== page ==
I mean, it's not like I wasn't enjoying it... it's Lauren Willig after all, I would like her books simply because I like her books (familiarity breeds fondness? :)) And there was a brewing romance, if a subtle one... and the history was interesting as always, the writing as usual light, funny, and very well constructed.  But you know, I wasn't *loving* it (as is evidenced by the fact that it took me an entire week to get through (though I did read it every night, I just fell asleep reading it every night)).  Anyway, that was until about half way through... and I can literally mark the moment when the pace picked up... actually, it was when Andre's true allegiances are revealed so perhaps I am wrong in saying they were too extreme.  Realistic they may not have been, but fun they were.  (Except that the nuanced view of the world opened up by taking the other side's point of view for once is entirely lost, as Andre turns out to be not really on the other side at all... but perhaps I have said too much once again, I shall desist :)) Anyway, the point is, half way through, the book got good.  The romance picked up, most definitely, as the characters interacted more - and we had the treat of them playing a fake family, always a great opportunity for... out of the ordinary situations.  And the spy part picked up too, in its own way - though it does recede for i'd say the third and fourth fifths of the books.  But that was good - not too much tension, as as soon as things got really scary, we stopped spending so much time on them, and starting spending more time on things we cared a little more about :) And then of course at the end, it went back to the spy stuff for a final finish, but that's typical and totally expected, acceptable, and even necessary.  So all in all, entirely satisfactory.  Maybe not the absolute best, but I think I would say one of her smartest books.  And in case you were wondering, Colin and Eloise's story continues to amuse, even if it is not as necessary as it once was, now that there an old fuddy duddy couple :)

Verdict: 5/5

Sunday, January 23, 2011

Surprisingly, Junk Can Be Really Good

I think I mentioned that I had three P&P inspired books to read and review, meaning I've got one more left.  And though I haven't mentioned it yet, I acquired quite an exciting next-on-list on Thursday (more on that sometime soon, I promise :)).  And yet, neither of those two anticipated readings is tonight's topic.  Why? On Friday, I went to the library to pick up one of the many new books I put on reserve.  This one was Susan Elizabeth Phillips's latest.  Who's she? I'd say that of the authors whose books I read regularly, she's just about the... well trashiest, to put it bluntly (actually, there's one trashier, whom I have mentioned here previously... 10 points if you can find the post :)) She writes contemporary romance, pretty much chic lit, but without the urban setting or nasal twittering common to a lot of books answering to that genre.  But you know, we're talking stories that are unabashedly about two people getting together, without much else going on.  Nothing I'm complaining about, you understand, but anything that should make me drop everything and read? I wouldn't think so...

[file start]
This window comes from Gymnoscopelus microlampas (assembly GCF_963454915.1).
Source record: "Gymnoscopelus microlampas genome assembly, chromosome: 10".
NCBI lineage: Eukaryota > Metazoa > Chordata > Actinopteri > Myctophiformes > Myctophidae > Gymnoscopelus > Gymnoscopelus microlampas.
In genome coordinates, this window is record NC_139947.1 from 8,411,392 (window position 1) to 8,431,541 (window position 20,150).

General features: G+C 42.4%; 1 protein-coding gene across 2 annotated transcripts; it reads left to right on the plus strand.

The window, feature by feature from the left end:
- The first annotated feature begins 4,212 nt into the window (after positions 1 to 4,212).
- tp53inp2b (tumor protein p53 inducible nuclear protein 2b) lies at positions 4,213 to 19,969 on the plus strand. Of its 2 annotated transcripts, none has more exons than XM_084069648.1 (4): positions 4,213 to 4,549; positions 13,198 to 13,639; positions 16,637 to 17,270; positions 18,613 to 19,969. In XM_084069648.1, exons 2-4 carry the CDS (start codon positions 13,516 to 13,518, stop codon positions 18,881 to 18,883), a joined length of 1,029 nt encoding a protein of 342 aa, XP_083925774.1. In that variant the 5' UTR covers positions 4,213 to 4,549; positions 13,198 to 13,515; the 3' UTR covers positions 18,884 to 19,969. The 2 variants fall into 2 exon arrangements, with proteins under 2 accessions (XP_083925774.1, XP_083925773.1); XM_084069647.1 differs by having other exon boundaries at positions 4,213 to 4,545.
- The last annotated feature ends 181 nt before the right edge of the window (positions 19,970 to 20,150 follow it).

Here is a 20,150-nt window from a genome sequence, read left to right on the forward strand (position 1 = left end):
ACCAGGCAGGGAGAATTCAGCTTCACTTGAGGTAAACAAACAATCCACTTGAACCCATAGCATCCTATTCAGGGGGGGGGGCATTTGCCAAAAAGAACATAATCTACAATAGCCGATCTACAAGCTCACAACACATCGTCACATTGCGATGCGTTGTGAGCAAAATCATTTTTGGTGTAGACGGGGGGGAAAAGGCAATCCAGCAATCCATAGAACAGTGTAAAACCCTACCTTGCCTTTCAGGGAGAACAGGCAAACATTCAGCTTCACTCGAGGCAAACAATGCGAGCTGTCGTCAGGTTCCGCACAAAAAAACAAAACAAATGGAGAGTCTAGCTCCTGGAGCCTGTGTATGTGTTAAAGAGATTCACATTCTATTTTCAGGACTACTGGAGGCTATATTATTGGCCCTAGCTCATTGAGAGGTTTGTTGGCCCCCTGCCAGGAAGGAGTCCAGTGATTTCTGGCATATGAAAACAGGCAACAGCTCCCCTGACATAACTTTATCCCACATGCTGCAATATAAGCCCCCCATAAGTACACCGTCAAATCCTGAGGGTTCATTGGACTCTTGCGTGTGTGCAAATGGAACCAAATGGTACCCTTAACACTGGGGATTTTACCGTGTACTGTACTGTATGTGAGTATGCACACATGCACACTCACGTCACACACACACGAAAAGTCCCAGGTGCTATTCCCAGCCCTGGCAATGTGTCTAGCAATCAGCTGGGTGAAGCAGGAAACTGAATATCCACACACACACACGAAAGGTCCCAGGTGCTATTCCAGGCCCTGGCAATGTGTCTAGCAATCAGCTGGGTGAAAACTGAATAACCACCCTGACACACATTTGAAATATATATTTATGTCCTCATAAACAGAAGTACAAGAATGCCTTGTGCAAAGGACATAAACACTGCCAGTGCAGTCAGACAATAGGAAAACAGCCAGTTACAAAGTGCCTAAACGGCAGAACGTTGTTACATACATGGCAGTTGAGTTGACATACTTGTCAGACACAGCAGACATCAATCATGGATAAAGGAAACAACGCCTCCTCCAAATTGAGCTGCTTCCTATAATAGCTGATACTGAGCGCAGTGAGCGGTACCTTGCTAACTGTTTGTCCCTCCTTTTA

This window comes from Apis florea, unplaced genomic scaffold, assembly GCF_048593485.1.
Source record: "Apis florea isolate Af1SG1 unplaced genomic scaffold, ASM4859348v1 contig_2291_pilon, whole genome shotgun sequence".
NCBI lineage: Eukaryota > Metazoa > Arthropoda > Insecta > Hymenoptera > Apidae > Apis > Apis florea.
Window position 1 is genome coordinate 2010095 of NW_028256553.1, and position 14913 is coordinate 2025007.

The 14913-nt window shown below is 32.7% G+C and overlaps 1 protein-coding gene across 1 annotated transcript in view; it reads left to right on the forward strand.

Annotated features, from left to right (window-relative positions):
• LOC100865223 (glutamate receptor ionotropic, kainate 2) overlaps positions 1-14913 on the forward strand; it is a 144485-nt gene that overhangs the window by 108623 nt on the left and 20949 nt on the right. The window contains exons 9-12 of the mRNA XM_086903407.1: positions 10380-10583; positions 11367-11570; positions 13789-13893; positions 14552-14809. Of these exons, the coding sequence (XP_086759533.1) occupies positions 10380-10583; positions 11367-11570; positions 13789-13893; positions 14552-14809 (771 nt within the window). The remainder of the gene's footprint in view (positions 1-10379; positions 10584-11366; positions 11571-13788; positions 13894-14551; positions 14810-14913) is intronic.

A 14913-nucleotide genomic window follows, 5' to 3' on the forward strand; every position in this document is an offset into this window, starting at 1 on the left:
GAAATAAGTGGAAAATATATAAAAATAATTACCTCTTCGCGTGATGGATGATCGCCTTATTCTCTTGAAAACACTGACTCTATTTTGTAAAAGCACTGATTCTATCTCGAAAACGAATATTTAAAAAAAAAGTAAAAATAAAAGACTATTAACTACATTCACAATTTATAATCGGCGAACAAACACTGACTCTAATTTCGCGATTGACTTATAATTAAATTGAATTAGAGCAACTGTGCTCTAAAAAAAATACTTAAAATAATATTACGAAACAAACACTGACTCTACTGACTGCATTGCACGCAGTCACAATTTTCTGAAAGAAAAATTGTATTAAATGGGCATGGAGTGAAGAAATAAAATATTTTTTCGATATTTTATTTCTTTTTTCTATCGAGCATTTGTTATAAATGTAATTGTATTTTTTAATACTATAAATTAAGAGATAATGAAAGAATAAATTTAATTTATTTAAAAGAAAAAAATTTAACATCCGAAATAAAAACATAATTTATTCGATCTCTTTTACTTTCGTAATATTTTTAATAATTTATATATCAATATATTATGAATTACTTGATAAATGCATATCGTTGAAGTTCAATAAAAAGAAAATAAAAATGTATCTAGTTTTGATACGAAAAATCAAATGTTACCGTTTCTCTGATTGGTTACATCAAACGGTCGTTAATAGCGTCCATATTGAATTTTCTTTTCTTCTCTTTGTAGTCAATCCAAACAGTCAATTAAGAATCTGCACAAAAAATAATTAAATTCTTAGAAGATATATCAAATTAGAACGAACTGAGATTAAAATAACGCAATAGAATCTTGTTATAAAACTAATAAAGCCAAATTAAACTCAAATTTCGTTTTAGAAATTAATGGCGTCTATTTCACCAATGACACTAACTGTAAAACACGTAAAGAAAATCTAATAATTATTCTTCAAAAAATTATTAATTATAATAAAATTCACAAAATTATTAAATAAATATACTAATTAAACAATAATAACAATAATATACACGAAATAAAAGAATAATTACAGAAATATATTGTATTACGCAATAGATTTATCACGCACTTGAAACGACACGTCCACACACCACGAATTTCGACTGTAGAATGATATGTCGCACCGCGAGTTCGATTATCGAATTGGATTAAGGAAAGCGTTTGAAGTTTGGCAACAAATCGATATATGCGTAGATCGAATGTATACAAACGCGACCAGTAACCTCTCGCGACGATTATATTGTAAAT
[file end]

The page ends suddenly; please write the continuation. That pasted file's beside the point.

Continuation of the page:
But on the train on the way home, I did not continue reading the P&P western (yup, no joke :)) I need to get through so I can get to the good stuff.  After reading the inside cover the new SEP, Call Me Irresistible, and noting that she uses characters from some of her other books, I remembered how much I love the dumb things... and I just couldn't put it down.  I started it on the train and on Friday night, instead of picking up either of the two books that were ahead of it on the line in my head... I let this one jump ahead.  And not only, I did *not* fall asleep three chapters in, like I often do on Friday night; I read the *entire* thing - straight.  So what gives? Am I that shallow? Well, yes.  Not that I didn't know it before, but clearly that is really all I care about in a book - good solid romance :).  But still... if there's anything this blog has taught me (wow, I learn from myself :)), it's that I actually do care about decent writing.  And as important as plot and characters are, I can't enjoy them if I'm disturbed by clumsy phrasing, by ridiculous and implausible speeches / behavior, or by a whole lot of irrelevant who knows what.  The point is, there are a lot things that make it hard to enjoy a really trashy book, even if the premise is everything I could ask for (not that it often is).  So clearly... that is not the case here! I can be snobby about Susan Elizabeth Phillips, but she knows her stuff.